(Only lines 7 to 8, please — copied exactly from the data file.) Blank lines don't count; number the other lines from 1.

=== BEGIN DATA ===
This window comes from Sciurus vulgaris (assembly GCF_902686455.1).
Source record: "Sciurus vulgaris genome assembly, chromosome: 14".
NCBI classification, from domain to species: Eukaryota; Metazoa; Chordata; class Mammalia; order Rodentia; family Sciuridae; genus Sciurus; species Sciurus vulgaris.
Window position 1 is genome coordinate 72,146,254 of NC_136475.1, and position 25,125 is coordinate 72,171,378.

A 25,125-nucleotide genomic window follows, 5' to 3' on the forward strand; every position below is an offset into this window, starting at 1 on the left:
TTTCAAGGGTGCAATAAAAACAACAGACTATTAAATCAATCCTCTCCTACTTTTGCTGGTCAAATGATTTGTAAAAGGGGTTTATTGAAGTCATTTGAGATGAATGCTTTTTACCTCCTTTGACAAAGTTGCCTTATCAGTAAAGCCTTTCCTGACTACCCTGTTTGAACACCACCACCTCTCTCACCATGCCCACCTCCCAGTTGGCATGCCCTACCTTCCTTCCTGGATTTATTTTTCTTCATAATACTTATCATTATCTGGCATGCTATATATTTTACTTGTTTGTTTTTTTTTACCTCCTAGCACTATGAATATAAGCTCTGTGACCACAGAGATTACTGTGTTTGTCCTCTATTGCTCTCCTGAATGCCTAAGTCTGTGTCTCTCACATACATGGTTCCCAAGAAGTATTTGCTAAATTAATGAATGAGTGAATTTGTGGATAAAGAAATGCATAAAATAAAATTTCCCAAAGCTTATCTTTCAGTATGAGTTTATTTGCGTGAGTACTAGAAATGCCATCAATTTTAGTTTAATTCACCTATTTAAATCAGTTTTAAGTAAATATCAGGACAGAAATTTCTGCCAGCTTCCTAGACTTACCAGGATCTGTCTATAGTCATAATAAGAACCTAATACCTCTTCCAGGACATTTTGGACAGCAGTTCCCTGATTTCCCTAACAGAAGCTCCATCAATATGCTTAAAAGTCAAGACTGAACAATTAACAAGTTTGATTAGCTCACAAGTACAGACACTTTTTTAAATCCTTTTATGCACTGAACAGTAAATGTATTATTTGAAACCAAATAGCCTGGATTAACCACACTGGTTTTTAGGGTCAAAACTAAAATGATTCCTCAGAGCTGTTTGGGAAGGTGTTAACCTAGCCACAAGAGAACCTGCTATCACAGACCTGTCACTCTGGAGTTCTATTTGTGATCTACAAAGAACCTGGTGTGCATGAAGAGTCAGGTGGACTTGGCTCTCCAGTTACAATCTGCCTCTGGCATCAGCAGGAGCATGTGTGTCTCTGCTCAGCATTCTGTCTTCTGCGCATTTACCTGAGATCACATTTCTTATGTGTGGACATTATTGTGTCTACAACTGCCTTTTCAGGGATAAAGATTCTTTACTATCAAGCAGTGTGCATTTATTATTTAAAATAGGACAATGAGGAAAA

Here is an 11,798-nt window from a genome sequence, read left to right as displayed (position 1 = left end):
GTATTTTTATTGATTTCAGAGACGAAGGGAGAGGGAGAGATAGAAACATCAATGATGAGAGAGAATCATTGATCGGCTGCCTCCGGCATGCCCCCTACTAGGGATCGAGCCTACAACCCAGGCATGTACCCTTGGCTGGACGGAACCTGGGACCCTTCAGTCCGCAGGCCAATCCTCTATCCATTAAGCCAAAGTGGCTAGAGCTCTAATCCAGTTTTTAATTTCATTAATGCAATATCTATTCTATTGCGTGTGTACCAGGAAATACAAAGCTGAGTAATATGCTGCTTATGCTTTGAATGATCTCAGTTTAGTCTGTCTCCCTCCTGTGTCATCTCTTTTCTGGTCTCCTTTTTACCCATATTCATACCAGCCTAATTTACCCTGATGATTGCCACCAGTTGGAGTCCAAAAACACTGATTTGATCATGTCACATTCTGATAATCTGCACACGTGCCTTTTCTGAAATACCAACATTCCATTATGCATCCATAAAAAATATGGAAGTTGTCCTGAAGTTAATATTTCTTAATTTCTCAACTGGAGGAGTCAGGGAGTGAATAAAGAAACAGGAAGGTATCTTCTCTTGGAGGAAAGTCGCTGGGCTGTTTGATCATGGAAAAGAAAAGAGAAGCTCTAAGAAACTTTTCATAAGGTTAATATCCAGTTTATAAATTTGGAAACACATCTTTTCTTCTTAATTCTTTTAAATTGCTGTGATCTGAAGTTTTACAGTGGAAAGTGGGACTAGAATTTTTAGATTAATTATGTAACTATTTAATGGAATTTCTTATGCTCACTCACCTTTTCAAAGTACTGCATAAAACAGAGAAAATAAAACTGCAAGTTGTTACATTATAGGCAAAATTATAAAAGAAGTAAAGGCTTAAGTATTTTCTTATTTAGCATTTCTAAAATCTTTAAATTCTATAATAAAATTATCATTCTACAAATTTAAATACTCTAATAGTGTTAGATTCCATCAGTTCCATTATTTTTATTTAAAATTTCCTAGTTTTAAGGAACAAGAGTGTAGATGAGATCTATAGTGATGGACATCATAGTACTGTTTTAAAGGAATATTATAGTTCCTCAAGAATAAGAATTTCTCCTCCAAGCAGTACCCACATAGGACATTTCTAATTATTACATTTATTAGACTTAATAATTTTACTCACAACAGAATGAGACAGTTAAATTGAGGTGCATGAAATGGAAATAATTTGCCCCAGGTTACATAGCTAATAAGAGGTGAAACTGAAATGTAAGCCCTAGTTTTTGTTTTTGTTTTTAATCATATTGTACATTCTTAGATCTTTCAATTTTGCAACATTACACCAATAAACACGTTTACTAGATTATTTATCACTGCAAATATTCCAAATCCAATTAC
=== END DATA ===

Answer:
Here is an 11,798-nt window from a genome sequence, read left to right as displayed (position 1 = left end):
GTATTTTTATTGATTTCAGAGACGAAGGGAGAGGGAGAGATAGAAACATCAATGATGAGAGAGAATCATTGATCGGCTGCCTCCGGCATGCCCCCTACTAGGGATCGAGCCTACAACCCAGGCATGTACCCTTGGCTGGACGGAACCTGGGACCCTTCAGTCCGCAGGCCAATCCTCTATCCATTAAGCCAAAGTGGCTAGAGCTCTAATCCAGTTTTTAATTTCATTAATGCAATATCTATTCTATTGCGTGTGTACCAGGAAATACAAAGCTGAGTAATATGCTGCTTATGCTTTGAATGATCTCAGTTTAGTCTGTCTCCCTCCTGTGTCATCTCTTTTCTGGTCTCCTTTTTACCCATATTCATACCAGCCTAATTTACCCTGATGATTGCCACCAGTTGGAGTCCAAAAACACTGATTTGATCATGTCACATTCTGATAATCTGCACACGTGCCTTTTCTGAAATACCAACATTCCATTATGCATCCATAAAAAATATGGAAGTTGTCCTGAAGTTAATATTTCTTAATTTCTCAACTGGAGGAGTCAGGGAGTGAATAAAGAAACAGGAAGGTATCTTCTCTTGGAGGAAAGTCGCTGGGCTGTTTGATCATGGAAAAGAAAAGAGAAGCTCTAAGAAACTTTTCATAAGGTTAATATCCAGTTTATAAATTTGGAAACACATCTTTTCTTCTTAATTCTTTTAAATTGCTGTGATCTGAAGTTTTACAGTGGAAAGTGGGACTAGAATTTTTAGATTAATTATGTAACTATTTAATGGAATTTCTTATGCTCACTCACCTTTTCAAAGTACTGCATAAAACAGAGAAAATAAAACTGCAAGTTGTTACATTATAGGCAAAATTATAAAAGAAGTAAAGGCTTAAGTATTTTCTTATTTAGCATTTCTAAAATCTTTAAATTCTATAATAAAATTATCATTCTACAAATTTAAATACTCTAATAGTGTTAGATTCCATCAGTTCCATTATTTTTATTTAAAATTTCCTAGTTTTAAGGAACAAGAGTGTAGATGAGATCTATAGTGATGGACATCATAGTACTGTTTTAAAGGAATATTATAGTTCCTCAAGAATAAGAATTTCTCCTCCAAGCAGTACCCACATAGGACATTTCTAATTATTACATTTATTAGACTTAATAATTTTACTCACAACAGAATGAGACAGTTAAATTGAGGTGCATGAAATGGAAATAATTTGCCCCAGGTTACATAGCTAATAAGAGGTGAAACTGAAATGTAAGCCCTAGTTTTTGTTTTTGTTTTTAATCATATTGTACATTCTTAGATCTTTCAATTTTGCAACATTACACCAATAAACACGTTTACTAGATTATTTATCACTGCAAATATTCCAAATCCAATTAC